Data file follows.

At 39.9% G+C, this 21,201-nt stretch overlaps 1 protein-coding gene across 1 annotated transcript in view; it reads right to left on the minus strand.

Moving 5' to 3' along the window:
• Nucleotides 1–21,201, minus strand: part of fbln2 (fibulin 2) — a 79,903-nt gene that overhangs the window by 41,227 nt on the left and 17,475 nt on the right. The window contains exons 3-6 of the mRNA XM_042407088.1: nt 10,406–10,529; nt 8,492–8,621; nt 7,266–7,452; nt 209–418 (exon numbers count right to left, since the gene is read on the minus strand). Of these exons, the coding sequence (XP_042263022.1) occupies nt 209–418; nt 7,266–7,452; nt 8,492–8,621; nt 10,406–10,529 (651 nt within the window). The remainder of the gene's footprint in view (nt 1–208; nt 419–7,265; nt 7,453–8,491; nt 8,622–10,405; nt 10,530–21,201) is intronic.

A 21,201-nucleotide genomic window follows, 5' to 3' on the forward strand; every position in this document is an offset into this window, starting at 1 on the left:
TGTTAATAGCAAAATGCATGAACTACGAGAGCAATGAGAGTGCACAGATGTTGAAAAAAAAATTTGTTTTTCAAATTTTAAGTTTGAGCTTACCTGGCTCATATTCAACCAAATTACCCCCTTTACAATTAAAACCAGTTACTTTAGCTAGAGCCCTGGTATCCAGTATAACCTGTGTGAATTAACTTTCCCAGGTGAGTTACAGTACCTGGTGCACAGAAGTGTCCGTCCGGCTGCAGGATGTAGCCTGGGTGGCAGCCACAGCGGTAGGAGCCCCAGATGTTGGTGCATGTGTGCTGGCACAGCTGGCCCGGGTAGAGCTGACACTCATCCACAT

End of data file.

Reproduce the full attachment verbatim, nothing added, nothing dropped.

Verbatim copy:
At 39.9% G+C, this 21,201-nt stretch overlaps 1 protein-coding gene across 1 annotated transcript in view; it reads right to left on the minus strand.

Moving 5' to 3' along the window:
• Nucleotides 1–21,201, minus strand: part of fbln2 (fibulin 2) — a 79,903-nt gene that overhangs the window by 41,227 nt on the left and 17,475 nt on the right. The window contains exons 3-6 of the mRNA XM_042407088.1: nt 10,406–10,529; nt 8,492–8,621; nt 7,266–7,452; nt 209–418 (exon numbers count right to left, since the gene is read on the minus strand). Of these exons, the coding sequence (XP_042263022.1) occupies nt 209–418; nt 7,266–7,452; nt 8,492–8,621; nt 10,406–10,529 (651 nt within the window). The remainder of the gene's footprint in view (nt 1–208; nt 419–7,265; nt 7,453–8,491; nt 8,622–10,405; nt 10,530–21,201) is intronic.

A 21,201-nucleotide genomic window follows, 5' to 3' on the forward strand; every position in this document is an offset into this window, starting at 1 on the left:
TGTTAATAGCAAAATGCATGAACTACGAGAGCAATGAGAGTGCACAGATGTTGAAAAAAAAATTTGTTTTTCAAATTTTAAGTTTGAGCTTACCTGGCTCATATTCAACCAAATTACCCCCTTTACAATTAAAACCAGTTACTTTAGCTAGAGCCCTGGTATCCAGTATAACCTGTGTGAATTAACTTTCCCAGGTGAGTTACAGTACCTGGTGCACAGAAGTGTCCGTCCGGCTGCAGGATGTAGCCTGGGTGGCAGCCACAGCGGTAGGAGCCCCAGATGTTGGTGCATGTGTGCTGGCACAGCTGGCCCGGGTAGAGCTGACACTCATCCACAT